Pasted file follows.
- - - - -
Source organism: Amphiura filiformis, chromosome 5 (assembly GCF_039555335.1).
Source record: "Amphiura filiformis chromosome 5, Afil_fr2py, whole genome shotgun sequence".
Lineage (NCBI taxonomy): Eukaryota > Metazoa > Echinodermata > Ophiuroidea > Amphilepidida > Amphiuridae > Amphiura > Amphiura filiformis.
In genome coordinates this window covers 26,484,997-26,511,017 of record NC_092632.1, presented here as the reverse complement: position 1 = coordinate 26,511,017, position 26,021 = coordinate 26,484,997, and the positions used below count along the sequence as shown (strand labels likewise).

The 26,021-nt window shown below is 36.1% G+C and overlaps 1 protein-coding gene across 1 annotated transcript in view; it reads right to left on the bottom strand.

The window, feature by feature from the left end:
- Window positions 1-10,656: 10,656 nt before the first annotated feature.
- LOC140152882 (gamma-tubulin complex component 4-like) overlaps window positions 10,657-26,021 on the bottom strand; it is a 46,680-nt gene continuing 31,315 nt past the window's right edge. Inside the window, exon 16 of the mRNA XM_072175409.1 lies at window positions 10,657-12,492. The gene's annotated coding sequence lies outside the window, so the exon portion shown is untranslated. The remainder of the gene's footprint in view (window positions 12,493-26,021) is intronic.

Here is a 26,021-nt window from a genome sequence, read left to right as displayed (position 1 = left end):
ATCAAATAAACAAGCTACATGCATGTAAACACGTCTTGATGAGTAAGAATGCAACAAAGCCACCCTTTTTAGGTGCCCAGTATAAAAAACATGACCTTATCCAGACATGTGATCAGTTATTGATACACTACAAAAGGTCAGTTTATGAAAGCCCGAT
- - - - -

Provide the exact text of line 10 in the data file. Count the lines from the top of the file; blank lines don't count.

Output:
ATCAAATAAACAAGCTACATGCATGTAAACACGTCTTGATGAGTAAGAATGCAACAAAGCCACCCTTTTTAGGTGCCCAGTATAAAAAACATGACCTTATCCAGACATGTGATCAGTTATTGATACACTACAAAAGGTCAGTTTATGAAAGCCCGAT